Perampanel


  Issues for Surgery


Precipitation of rebound seizures or status epilepticus if omitted.


  Advice in the Perioperative period


Elective and Emergency Surgery

Continue.

Patients should be advised to take their regular medications on the day of surgery1, 2, 3.

Abrupt withdrawal of any anticonvulsant drug should be avoided1.

Confirm with the patient if they need to be maintained on a specific manufacturer’s product (see Further Information).

Post-operative Advice

Regular dosing of the patient’s usual oral medication should be re-established as early as possible post-operatively2, 3.

Perampanel is only available as oral preparations. If patients cannot resume their usual oral medication post-operatively, the advice of a Neurologist should be sought to determine the most appropriate antiepileptic preparation, dose, route and frequency to be used.


  Interaction(s) with Common Anaesthetic Agents


For general information regarding the use of anaesthetic agents in patients with epilepsy – see Antiepileptics – A General Overview.

Central Nervous System (CNS) Depression (also see under Interaction(s) with other Common Medicines used in the Perioperative Period)

Perampanel has CNS depressant effects which may be additive with other medicines that also have CNS depressant effects such as1: -

  • benzodiazepines
  • inhalational anaesthetics and intravenous anaesthetics
  • local anaesthetics
  • opioids*

*NB: Tramadol should be avoided in patients with a history of epilepsy due to an increase in seizure risk1.

(Consult British National Formulary for available drugs in each class)

Midazolam

The manufacturers note perampanel 6mg daily decreased the area under curve for midazolam by 13% (due to perampanel effects on CYP3A substrates), whilst this is unlikely to be clinically significant, they advise a larger decrease in midazolam exposure cannot be ruled out with higher perampanel doses4, 5.


  Interaction(s) with other Common Medicines used in the Perioperative Period


CNS Depression (also see under Interaction(s) with Common Anaesthetic Agents for information on opioids)

Perampanel has CNS depressant effects which may be additive with antiemetics that also have CNS depressant effects such as cyclizine, droperidol and prochlorperazine*1.

*NB: see Antiepileptics – A General Overview

Antimicrobials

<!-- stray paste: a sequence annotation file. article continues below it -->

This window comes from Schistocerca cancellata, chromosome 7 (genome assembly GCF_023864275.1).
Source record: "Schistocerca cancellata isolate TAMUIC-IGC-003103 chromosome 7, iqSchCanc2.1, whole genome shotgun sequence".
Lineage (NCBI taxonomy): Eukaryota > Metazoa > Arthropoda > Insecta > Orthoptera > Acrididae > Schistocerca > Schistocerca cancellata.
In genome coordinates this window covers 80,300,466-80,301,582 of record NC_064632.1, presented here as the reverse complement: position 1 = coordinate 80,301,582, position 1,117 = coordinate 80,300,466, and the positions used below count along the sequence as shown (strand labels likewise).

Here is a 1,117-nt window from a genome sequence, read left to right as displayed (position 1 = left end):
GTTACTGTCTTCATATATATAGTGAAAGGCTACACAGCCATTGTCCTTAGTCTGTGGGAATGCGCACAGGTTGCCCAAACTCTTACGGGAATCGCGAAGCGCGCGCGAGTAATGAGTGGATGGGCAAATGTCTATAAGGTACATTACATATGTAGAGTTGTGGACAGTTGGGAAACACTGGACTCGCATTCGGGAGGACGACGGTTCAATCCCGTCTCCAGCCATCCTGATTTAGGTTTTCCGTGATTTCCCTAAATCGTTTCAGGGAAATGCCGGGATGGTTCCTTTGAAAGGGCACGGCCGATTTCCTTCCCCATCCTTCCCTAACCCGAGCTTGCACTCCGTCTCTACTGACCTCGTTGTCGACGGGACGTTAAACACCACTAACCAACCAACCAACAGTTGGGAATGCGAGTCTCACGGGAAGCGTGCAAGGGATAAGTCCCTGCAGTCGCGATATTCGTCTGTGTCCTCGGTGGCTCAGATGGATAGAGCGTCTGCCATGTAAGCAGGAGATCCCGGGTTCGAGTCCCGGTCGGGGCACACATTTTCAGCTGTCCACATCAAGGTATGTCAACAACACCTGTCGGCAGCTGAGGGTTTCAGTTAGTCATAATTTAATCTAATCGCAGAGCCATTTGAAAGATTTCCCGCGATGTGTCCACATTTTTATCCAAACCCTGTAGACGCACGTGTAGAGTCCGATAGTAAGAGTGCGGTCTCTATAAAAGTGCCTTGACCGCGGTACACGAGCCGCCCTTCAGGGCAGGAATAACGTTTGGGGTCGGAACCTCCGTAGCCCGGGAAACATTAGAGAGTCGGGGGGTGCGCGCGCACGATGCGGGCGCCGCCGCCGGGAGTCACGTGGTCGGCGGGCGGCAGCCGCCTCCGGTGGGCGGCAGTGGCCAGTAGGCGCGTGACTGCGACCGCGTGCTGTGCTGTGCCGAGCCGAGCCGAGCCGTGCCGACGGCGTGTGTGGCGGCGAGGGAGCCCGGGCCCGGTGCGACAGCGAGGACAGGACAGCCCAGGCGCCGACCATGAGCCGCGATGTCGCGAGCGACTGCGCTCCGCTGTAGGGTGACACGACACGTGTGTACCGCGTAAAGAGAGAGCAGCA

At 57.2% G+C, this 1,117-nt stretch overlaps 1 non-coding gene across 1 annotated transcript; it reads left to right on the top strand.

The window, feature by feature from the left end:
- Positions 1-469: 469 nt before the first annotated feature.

Clarithromycin is predicted to slightly increase the exposure to perampanel1, 4. Until more is known monitor for perampanel adverse effects (dizziness, blurred vision, gait disturbances) and reduce the dose of perampanel according to clinical need4.

Whilst single surgical prophylactic doses should not pose a problem, continued post-operative treatment may require close monitoring. Consult current product literature.


  Further Information


MHRA/CHM Advice: Antiepileptic Drugs: updated advice on switching between different manufacturer’s products (November 2017)1

Perampanel is a category 2 antiepileptic, hence the need for continued supply of a particular manufacturer’s product should be based on clinical judgement and consultation with the patient and / or carer taking into account factors such as seizure frequency treatment history, and potential implications to the patient having a breakthrough seizure. Non-clinical factors such as patient anxiety, confusion, potential for dosing errors should also be considered (For more information see Antiepileptics – A General Overview).


  References


  1. Joint Formulary Committee. British National Formulary (online) London: BMJ Group and Pharmaceutical Press http://www.medicinescomplete.com [Accessed 30th June 2019]
  2. Perks A, Cheema S, Mohanraj R. Anaesthesia and epilepsy. BJA: British Journal of Anaesthesia. 2012; 108(4):562-571
  3. Carter EL, Adapa RM. Adult epilepsy and anaesthesia. BJA Education. 2015; 15(3):111-117
  4. Summary of Product Characteristics – Fycompa® (perampanel) 10mg film-coated tablets. Eisai Ltd. Accessed via www.medicines.org.uk 20/07/2019 [date of revision of the text March 2019]
  5. Baxter K, Preston CL (eds), Stockley’s Drug Interactions (online) London: Pharmaceutical Press. http://www.medicinescomplete.com [Accessed on 30th September 2019]